I'd post something new, but everything I've written lately is half-finished and too scary to post.
This is how you make feijão. This is how you get rid of the ones that are bad and this is the way you wash them. Be sure to wash them very well. Now pour them into the pressure cooker. This is how much water you put in and this is how long you cook them.
“If you don’t baptize her, she’ll go to hell, Flavia. Flavia, are you listening to me? She’s a heathen and you know where heathens go.”
Flavia stared down at the cardboard box with the blue baby inside. “How can she go to hell? She wasn’t ever alive.”
“Listen to me – that baby needs to be baptized before burial or she’ll receive the condemnation of God.” The woman continued, “a few months ago there was a baby that died on our street who was never baptized. That baby screamed from the ground – I’m telling you – he cried every night and all of us could hear it in our houses. I said to my husband, ‘that dead baby is crying out to be baptized – let’s go put him out of his misery.’ So we dug the baby up and baptized him and I tell you – honest truth – he never screamed again. May he rest in peace.”
“No need to wash them if they’re already clean,” Flavia thought.
* * * * *
This is how you know whether the beans are good or not. This is how you make them so your husband likes them. These are the spices that go inside. This is the way you take them off the stove and this is the way you hold a baby at the same time. This is the way you cook them if they’re for someone else and they’re watching to see if you do it right. This is what it looks like if you do it right. This is what it looks like if you do it wrong.
“It never felt like this with the boys.” She patted her stomach. “Boys carry wide – see how my stomach is pointy? They say it’s a girl when your stomach does that. Gordo wants a girl.”
His real name was Nonato, but everyone called him Gordo. Gordo because that’s what he was - rice and beans every day and a cerveja or two, or three, or four to top it off.
* * * * *
This is the way you heat the oil in the pan and make it really hot. This is how much garlic and onions to put in. This is where you really have to pay attention because you don’t want to put in too much garlic and onions. This is how long you cook the onions so they’re transparent but not brown. This is what they taste like if there’s too much garlic. This is what they taste like if there’s not enough garlic. This is what they taste like if you’ve put in just the right amount of garlic.
“She’s dead,” the nursemaid announced.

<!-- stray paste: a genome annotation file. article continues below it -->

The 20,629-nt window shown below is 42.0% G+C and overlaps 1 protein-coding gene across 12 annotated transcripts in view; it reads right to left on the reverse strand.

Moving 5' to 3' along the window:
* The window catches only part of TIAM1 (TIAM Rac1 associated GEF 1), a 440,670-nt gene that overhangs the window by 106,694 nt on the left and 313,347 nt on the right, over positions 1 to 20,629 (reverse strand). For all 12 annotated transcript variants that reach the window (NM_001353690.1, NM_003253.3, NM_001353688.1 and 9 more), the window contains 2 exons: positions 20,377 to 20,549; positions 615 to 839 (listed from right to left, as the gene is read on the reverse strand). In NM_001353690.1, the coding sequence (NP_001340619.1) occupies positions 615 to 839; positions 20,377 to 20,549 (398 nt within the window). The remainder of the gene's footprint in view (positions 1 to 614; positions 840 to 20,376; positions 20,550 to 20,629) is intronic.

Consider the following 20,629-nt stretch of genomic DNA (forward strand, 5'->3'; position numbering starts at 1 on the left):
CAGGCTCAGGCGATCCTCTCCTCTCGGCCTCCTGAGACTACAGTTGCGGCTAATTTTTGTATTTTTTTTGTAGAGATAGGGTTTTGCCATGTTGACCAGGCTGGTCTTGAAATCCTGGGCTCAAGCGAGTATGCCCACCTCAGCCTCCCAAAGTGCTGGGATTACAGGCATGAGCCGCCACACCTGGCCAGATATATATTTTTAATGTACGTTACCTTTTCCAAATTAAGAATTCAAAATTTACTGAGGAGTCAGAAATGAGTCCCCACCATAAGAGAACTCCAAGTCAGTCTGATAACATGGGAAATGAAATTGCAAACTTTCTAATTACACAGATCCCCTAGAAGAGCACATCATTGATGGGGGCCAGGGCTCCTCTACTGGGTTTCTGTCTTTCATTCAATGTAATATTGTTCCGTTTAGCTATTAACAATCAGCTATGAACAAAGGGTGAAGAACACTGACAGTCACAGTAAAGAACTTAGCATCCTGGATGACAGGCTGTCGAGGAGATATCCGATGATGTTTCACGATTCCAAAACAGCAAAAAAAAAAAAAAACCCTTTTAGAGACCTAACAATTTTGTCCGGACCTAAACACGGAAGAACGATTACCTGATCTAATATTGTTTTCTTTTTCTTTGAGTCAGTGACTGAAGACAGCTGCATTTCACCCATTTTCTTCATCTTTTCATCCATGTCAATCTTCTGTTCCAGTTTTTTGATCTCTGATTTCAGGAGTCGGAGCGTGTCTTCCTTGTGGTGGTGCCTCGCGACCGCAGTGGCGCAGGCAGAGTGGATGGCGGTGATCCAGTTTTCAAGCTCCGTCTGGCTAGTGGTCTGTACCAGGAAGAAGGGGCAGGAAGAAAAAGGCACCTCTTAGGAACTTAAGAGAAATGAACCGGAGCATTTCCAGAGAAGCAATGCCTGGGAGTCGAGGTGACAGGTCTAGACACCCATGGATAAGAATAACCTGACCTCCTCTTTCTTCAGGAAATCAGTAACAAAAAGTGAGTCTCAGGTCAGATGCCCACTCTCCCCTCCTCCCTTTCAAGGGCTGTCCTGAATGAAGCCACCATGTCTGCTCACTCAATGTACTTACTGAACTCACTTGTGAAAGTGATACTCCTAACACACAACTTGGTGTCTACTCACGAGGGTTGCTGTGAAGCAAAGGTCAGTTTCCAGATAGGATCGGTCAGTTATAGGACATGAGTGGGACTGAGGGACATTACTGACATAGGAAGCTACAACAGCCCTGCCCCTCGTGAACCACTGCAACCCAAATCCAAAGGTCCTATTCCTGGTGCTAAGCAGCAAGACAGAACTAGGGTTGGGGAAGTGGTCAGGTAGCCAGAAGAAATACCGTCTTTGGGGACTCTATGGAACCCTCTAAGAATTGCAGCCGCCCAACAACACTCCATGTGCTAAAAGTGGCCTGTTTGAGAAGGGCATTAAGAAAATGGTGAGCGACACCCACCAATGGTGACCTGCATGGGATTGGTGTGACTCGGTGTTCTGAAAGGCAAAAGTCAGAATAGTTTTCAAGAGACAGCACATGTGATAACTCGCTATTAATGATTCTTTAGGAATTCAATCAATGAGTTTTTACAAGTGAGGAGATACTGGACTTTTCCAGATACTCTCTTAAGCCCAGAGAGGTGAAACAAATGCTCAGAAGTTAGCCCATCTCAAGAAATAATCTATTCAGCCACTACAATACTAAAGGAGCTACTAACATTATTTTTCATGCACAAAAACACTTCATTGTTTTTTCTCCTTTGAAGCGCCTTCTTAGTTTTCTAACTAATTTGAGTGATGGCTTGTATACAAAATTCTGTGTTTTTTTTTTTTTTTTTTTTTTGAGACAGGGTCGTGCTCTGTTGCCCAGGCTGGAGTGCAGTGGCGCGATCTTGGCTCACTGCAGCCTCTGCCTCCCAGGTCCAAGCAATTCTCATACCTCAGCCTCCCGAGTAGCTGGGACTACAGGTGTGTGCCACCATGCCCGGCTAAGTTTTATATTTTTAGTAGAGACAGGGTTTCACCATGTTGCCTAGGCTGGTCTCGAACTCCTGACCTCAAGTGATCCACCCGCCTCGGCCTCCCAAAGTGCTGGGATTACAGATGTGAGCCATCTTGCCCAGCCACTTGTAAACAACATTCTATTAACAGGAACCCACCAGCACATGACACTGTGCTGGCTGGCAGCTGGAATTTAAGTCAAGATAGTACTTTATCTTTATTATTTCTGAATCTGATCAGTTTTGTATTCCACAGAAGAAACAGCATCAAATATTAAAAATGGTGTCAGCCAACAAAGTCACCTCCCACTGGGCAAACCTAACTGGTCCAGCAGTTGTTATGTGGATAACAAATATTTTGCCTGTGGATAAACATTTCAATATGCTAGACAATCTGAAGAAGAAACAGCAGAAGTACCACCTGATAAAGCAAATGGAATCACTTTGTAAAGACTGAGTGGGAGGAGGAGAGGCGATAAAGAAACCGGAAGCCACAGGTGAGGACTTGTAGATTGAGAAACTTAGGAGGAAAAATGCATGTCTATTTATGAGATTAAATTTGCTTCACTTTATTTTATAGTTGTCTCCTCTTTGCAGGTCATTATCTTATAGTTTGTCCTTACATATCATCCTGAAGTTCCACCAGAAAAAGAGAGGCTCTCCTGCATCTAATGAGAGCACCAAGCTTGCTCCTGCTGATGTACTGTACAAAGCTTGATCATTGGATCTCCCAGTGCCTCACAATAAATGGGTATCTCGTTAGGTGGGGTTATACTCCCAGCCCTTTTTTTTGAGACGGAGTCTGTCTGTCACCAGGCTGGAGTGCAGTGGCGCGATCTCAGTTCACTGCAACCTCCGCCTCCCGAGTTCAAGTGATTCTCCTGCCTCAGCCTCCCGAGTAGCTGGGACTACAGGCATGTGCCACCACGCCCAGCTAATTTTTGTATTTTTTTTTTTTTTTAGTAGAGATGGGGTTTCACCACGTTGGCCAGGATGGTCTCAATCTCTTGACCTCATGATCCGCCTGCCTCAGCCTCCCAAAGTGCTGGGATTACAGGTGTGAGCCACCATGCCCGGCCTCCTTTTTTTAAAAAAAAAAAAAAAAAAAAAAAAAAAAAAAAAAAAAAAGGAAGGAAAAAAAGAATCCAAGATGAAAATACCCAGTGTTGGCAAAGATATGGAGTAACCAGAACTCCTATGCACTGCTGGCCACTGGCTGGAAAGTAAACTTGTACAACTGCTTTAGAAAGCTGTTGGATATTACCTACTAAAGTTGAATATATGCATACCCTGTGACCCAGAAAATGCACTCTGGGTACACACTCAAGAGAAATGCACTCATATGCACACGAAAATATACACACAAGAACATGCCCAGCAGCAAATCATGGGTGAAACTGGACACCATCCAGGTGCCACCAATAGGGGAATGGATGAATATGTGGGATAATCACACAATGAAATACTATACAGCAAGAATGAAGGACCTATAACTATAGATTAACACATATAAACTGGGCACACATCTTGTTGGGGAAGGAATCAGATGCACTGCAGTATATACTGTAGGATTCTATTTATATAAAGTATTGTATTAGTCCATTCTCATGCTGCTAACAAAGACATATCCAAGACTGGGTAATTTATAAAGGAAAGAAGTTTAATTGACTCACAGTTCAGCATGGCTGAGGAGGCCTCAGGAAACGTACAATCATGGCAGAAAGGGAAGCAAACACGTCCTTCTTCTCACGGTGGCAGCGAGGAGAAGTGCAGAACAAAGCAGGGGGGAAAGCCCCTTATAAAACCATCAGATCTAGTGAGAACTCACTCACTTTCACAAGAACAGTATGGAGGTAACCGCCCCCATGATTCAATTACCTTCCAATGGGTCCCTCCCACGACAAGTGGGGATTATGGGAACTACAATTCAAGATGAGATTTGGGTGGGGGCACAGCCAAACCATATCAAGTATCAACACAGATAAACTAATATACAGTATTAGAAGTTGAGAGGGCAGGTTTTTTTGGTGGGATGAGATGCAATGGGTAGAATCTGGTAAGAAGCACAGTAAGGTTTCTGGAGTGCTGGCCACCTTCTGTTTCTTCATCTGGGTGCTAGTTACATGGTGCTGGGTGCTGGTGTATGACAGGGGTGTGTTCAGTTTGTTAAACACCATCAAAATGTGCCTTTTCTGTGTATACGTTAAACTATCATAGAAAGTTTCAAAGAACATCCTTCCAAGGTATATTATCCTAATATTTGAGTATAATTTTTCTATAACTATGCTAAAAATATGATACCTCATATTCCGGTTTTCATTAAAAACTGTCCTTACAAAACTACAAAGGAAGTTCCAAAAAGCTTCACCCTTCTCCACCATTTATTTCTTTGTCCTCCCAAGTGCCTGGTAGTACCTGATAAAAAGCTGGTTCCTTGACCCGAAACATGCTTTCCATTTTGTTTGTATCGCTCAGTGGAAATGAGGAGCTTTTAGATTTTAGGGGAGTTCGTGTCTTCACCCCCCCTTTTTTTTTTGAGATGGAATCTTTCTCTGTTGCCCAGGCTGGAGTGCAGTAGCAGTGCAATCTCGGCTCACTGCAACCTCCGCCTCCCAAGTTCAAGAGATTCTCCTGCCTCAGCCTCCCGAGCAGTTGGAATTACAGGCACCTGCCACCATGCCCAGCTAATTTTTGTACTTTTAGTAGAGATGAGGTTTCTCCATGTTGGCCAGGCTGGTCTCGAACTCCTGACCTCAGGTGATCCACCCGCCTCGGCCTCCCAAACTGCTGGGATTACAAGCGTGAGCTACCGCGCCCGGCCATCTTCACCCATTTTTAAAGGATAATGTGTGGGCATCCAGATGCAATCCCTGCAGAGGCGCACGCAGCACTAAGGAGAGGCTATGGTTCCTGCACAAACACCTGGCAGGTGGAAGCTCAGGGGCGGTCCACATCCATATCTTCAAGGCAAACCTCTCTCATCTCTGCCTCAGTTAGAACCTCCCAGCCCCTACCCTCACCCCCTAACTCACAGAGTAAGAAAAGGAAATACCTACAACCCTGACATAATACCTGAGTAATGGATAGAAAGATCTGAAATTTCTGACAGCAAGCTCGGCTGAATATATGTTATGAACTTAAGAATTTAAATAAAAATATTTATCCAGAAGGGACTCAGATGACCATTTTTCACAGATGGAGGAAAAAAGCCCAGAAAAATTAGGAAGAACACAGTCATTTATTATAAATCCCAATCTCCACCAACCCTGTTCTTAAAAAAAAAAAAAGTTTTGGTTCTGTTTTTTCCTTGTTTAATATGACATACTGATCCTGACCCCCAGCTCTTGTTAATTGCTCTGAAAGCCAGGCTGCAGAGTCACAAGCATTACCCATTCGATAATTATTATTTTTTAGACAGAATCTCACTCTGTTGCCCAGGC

“Can I see her?” Flavia asked.
The nurse showed them the little girl, blue and perfect. “The cord must have wrapped around her and suffocated her,” the nursemaid said.
* * * * *
Now you add the beans and salt and let it boil. This is where you have to check to see if there is too much water. This is how much longer you should cook it if there’s too much water and you’re waiting for it to evaporate.
They took the dead baby while Flavia was taking a nap and baptized her. They sang hymns and said “Oh Gloria!” as they sprinkled water over her head. No priest, but when a dead baby needs baptizing, you do the best you can.
They christened her “Maria de Jesus Nossa Senhora Santificada dos Santos,” a proper Christian name. Flavia named her Isabel. But Flavia was a heathen.
They placed her back in the cardboard box and sprinkled salt over her body, to protect her from the demons.
* * * * *
This is when you add more salt. This is how you cook the feijão until it’s soft. This is how many people it will feed. This is what your husband will say if he doesn’t like it. This is what to say if he says he doesn’t like it and this is how you tell him what happened. This is what to tell him if he does like it. This is what you sprinkle in so he doesn’t know whether or not he likes it.
Flavia felt the baby go soft inside her. She didn’t want to wake Gordo – didn’t want him to yell at her for it happening. Flavia didn’t do anything to make it happen. The baby was swishing around and struggling like that and then it just went soft. So she laid there in her hammock. She thought about the litter of kittens that were born earlier that week on the street. One was stillborn and Flavia couldn’t help but think that it was the luckiest one – saved from life on the street and saved from one of the horse-carts that would have inevitably run it over.
* * * * *
This is what you do when it’s done. This is how you use it the next day to make little bean cakes. This is how you use it the day after the little bean cakes to make food for the chickens. This is what you do when there are no more beans. This is what you do when you have a little bacon. This is what it tastes like.